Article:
The situation has become even more heated in the recent months with the court's ruling that the charter cities law was unconstitutional and in recent weeks with the police purification law. After the decision, in a meeting of his ministers, in front of media cameras, he ominously announced the inclusion of the four magistrates one by one by name on the government's "black list". In addition to public statements that the court was on the side of criminals and against security for 'the people', President Lobo even took to tweeting threats against the court [english]. The court responded by issuing a press release in which they classified Lobo's statements as a direct threat against the court. Pepe wanted to take the purification law to a referendum of the people, but that would have taken too long so he used Congress to fire the judges instead.

Every judge who has spoken about this issue has clearly stated that absolutely no one is against police purification, that it is badly needed, but that any law enacted to do so must not violate anyone's constitutional rights.

Why now?

Marvin Ponce clubs the court
Cartoon by Dario Banegas, La Prensa
Late on Tuesday night (December 11), La Prensa reported that UD party Congressman Marvin Ponce [article in español] was the first to sound the alarm, stating "There is a real political crisis in Honduras and it is possible that we will go to the middle of the night to make decisions regarding the Supreme Court of Justice". He confirmed that congressmen wanted to fire at least four judges and that with the support of Yani Rosenthal's congressmen, they would have the 86 votes needed.

Congressman Ponce said that at stake is the presidential candidacy of Juan Orlando Hernández, which is being disputed by the other front running Nacionalista candidate Ricardo Álvarez, current mayor of Tegucigalpa. Álvarez disputed the results of the November 18th Nacionalista primary due to numerous irregularities but after receiving no satisfaction from the election commission (TSE), he announced that he would ask the court to rule that a vote by vote recount was needed. "The problem is the division in the Nacionalista party and Juan Orlando believes that the court will keep the party divided. The Nacionalistas seek to avoid that this [Álvarez's] appeal will reach the Supreme Court", explained Ponce. While Ponce exposed this ulterior motive to the media, in the end, he voted for the firing of the justices.

December 17, 2012

Congress to pass new police purification law

The three two powers of state
Cartoon by: Dario Banegas (congressman!), La Prensa, Honduras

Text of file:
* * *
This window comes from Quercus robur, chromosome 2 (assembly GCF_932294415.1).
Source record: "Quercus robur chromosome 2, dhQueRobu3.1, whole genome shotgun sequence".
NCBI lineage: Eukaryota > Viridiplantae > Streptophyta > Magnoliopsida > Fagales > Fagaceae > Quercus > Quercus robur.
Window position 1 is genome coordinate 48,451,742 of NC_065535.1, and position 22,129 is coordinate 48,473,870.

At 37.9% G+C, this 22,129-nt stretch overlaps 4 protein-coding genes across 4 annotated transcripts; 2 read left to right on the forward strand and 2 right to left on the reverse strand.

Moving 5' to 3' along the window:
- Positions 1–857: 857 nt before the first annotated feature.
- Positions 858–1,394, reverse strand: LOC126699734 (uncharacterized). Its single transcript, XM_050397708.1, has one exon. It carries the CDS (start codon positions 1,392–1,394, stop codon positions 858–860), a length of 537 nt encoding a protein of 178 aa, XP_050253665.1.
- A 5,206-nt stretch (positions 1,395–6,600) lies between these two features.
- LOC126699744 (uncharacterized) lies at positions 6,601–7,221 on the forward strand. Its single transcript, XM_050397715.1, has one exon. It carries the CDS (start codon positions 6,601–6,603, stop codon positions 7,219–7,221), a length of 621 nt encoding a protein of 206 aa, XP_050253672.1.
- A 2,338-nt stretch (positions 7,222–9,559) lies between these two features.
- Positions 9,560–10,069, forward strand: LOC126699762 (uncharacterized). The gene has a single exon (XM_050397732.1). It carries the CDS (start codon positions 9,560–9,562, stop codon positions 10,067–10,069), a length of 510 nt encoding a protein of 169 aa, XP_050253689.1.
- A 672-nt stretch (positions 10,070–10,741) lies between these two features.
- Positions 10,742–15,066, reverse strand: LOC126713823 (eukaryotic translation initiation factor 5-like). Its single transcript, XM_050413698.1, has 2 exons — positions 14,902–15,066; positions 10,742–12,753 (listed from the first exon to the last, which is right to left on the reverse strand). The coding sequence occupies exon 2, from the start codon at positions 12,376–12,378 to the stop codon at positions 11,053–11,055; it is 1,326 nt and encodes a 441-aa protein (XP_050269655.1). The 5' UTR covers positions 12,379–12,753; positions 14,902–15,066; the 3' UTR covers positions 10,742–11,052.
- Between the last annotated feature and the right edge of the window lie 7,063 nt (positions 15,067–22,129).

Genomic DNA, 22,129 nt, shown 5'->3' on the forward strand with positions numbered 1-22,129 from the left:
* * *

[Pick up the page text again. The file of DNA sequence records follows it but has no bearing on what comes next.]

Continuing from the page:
Just a quick one to apologize for not getting that last part of the "coup" story posted. The last part has turned into two parts. Research, including watching a bunch of television news and talk shows (the juiciest stuff comes from the latter) has taken time and more annoying internet outages haven't helped either. I'll get at least one part posted tomorrow for sure.

Today's update:

Wasting no time today, Monday, December 17, Minister of Security Bonilla introduced a new extension of the same police purification law [español], which still includes polygraph testing. A congressman told reporters that the law will be discussed and approved in Congress tonight or no later than tomorrow. When a reporter questioned the congressman about the court finding the original law contained many errors, the congressman said, "No, no, no! The law didn't contain errors. Remember that the court erred in reviewing a law which had already expired." So, that's that. History is being revised and it has only been a week. I'm watching the session right now on the government propaganda channel, complete with JOH campaign commercials paid out of the public budget during the breaks.

Right now Julieta Castellanos is presenting the Observatorio de la Violencia report which states that 149 people have been murdered by the police in the past 23 months.

Quote of the day

Eduardo Stein, former President of the Truth Commission which investigated the facts before, during, and after June 28, 2009, has the best quote. Referring to Honduras, he said "We are in front of another train wreck. Maybe some engines change, but they are on the same road, again in confrontations with consequences that could not only be terrible for the Honduran people, but for the entire region."